I believe that either of the two definitions given above would clearly categorize TM as an essentially religious phenomenon. Certainly by any standard of evaluation, TM has an obvious and close "family" resemblance to Indian (i.e., Hindu) and East Asian religion in general. Indeed, the only instance in which TM would not fit a definition of religion would be one in which the definition involved was basically biblical or Judaeo-Christian. In other words, TM is not a religion which is monotheistic, creedal or prophetic. Needless to say, such a definition of religion would be so restrictive and limited as to be inadequate for any comprehensive or comparative purpose, whether legal or sociological.

6. In August 1975, or thereabout, I was visited by Mr. Robert Winquist in my office at the Center for Japanese and Korean Studies at the University of California at Berkeley. Mr. Winquist introduced himself as a representative of Maharishi International University (MIU) in Fairfield, Iowa. I cannot recall verbatim the conversation I had with Mr. Winquist, but what follows is a paraphrased rendering of its relevant portions to the best of my recollection. Mr. Winquist stated that the given purpose of his visit was to invite me to a lecture at MIU in the 1975 Fall Semester. I eventually declined the invitation, but in the course of the conversation with him I expressed my opinion that TM definitely seemed to me to be a religion and I wondered why the people in the TM movement denied its religious nature. He replied by affirming that it is certainly true that TM is religious but stated that they did not admit that to be case for public relations.

I declare under penalty of perjury that the foregoing is true and correct.

Dated: January 23, 1976



On January 23, 1976, before me, the undersigned, a Notary Public in and for said State, personally appeared ROBERT N. BELLAH, known to me to be the person whose name is subscribed to the within instrument and acknowledged that he executed the same. WITNESS my hand and official seal.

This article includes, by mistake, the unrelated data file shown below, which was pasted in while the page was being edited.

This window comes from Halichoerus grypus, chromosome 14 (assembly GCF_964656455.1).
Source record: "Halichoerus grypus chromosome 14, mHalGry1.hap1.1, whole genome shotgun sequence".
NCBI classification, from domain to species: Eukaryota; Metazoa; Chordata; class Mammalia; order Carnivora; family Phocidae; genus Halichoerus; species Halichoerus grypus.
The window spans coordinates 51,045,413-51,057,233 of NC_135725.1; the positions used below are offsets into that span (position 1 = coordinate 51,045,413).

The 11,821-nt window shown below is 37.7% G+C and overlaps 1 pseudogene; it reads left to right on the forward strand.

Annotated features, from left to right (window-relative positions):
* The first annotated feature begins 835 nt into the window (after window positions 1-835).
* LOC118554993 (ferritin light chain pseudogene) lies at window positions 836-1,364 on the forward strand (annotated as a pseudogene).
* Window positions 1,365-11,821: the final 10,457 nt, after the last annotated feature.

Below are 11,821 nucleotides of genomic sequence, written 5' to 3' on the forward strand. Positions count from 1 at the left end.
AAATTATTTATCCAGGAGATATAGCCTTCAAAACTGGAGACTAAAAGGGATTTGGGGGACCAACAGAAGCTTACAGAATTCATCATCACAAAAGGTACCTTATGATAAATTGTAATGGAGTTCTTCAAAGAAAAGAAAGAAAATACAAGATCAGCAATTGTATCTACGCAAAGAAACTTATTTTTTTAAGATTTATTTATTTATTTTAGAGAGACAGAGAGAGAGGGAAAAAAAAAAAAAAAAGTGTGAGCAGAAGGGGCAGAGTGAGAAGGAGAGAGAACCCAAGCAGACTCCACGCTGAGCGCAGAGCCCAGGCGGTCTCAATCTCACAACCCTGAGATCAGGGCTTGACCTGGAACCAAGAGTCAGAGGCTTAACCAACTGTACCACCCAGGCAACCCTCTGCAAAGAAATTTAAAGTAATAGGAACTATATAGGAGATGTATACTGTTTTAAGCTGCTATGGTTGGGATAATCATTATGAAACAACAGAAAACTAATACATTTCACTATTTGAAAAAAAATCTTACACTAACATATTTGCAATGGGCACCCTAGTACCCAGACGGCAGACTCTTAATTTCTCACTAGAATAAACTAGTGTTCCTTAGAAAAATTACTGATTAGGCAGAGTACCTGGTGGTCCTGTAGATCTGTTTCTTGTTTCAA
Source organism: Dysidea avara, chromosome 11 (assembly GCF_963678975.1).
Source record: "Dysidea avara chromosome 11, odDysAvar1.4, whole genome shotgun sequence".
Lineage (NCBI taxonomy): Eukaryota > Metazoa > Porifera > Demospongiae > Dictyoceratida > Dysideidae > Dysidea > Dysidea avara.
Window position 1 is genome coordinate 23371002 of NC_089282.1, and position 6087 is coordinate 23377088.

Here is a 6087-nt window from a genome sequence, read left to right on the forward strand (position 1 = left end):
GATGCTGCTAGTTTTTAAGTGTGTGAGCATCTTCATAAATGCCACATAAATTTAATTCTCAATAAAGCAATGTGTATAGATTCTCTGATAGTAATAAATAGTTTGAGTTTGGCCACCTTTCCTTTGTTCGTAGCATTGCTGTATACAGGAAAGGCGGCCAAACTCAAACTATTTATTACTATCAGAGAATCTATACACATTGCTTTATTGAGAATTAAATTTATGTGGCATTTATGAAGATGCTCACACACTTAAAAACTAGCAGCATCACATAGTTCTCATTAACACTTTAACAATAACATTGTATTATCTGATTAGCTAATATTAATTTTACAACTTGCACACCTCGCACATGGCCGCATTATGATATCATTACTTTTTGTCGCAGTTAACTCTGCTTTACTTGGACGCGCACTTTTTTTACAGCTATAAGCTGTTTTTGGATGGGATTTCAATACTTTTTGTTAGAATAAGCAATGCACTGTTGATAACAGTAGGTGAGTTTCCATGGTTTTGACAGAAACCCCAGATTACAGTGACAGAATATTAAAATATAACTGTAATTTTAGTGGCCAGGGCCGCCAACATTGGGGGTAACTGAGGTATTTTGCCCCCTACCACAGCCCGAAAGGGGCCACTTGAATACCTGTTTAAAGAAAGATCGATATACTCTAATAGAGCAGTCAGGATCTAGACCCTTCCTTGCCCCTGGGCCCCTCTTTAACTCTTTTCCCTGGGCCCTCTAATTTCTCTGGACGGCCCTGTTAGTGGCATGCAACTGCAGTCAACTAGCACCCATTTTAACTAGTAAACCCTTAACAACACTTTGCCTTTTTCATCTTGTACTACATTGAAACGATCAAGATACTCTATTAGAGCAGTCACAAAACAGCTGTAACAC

Notary Public in and for said County and State

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Creation has two sides: intelligence, which is the cause of everything, and the manifestations of intelligence, which are the physical and psychological features of the everyday world. Because Transcendental Meditation directly approaches intelligence, rather than the manifestations of intelligence, it solves problems by introducing harmony and well-being at the most basic level, and not by dealing with problems themselves. That's why it is so effective.

Consider this example: The gardener supplies water to the root of a tree. That water, that nourishment, then reaches all parts of the tree - leaves, branches, flowers, fruit - through the sap. We can think of the sap as analogous to intelligence and the green leaves or yellow flowers as analogous to the manifestations of the intelligence. The leaves and flowers are the intelligence of the sap, after it has been transformed. So intelligence - like the leaves and flowers of a tree - appears as the many different forms of manifest life. Those manifestations include every aspect of existence, from the material and physiological, through the psychological, intellectual, and spiritual. All of those features of life come from transformations of intelligence. In meditation, we directly meet this essential intelligence. Therefore, we have the possibility of nourishing all of its other levels, and thus all levels of manifestation, in a way that is harmoniously related to the whole universe.